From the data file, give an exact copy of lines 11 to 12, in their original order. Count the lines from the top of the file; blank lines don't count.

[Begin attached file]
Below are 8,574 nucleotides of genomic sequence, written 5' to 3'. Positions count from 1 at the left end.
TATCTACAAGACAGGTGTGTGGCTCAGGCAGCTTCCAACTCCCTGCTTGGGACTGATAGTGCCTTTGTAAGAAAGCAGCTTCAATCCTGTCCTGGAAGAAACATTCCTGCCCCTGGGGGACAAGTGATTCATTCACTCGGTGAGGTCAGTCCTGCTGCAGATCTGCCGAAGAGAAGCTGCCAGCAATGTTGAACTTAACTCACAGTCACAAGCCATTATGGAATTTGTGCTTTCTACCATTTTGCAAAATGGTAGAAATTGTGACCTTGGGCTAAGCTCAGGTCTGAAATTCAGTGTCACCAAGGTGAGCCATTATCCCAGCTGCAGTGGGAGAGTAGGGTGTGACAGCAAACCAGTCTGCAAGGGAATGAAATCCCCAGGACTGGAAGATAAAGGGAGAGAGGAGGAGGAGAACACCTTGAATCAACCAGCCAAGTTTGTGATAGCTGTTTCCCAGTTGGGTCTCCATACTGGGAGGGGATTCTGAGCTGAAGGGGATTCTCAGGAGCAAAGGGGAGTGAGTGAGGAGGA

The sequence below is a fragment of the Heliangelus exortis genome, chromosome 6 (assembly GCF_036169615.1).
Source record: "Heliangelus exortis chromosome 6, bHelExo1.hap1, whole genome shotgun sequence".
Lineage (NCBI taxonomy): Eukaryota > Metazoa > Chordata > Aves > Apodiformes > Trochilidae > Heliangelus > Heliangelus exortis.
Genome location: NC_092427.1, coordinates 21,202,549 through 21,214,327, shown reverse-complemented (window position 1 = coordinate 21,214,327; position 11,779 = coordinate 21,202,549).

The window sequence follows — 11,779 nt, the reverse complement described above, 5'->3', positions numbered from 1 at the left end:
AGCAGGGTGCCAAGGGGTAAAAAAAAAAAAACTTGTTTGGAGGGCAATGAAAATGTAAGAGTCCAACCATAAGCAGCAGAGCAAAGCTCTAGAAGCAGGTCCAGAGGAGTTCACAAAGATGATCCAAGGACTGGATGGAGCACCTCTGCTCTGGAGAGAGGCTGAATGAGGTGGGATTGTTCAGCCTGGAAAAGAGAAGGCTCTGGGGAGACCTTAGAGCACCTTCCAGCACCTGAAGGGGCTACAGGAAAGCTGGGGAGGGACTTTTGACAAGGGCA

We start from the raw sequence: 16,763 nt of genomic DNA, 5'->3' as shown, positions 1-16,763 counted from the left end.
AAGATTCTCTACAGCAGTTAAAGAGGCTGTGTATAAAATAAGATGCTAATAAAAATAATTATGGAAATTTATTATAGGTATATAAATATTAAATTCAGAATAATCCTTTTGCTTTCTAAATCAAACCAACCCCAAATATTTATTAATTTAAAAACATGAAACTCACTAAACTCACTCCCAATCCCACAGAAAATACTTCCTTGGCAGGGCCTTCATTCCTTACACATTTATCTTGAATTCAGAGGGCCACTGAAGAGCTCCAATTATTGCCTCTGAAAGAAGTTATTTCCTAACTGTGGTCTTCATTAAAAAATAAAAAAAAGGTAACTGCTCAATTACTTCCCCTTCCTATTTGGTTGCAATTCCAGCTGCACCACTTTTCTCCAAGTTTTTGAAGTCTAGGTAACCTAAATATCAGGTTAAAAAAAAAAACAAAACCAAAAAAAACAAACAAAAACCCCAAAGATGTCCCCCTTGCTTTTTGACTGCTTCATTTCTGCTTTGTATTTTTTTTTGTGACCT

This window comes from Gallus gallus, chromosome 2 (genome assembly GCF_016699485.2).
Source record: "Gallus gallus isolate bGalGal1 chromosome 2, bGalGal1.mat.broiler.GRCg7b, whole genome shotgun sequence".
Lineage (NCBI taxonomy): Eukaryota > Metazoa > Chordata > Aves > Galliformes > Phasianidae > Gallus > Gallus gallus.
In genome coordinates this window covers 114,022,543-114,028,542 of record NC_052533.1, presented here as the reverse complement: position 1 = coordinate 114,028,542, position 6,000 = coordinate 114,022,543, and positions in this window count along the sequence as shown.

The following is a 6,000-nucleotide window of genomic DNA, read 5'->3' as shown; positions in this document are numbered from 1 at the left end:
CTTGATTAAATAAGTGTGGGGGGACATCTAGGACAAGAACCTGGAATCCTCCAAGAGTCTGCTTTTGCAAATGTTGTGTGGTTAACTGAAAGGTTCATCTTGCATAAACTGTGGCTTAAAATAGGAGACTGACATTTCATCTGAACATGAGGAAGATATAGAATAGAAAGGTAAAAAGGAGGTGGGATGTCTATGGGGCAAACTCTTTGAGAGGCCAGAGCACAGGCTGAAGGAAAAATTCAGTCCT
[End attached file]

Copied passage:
This window comes from Gallus gallus, chromosome 2 (genome assembly GCF_016699485.2).
Source record: "Gallus gallus isolate bGalGal1 chromosome 2, bGalGal1.mat.broiler.GRCg7b, whole genome shotgun sequence".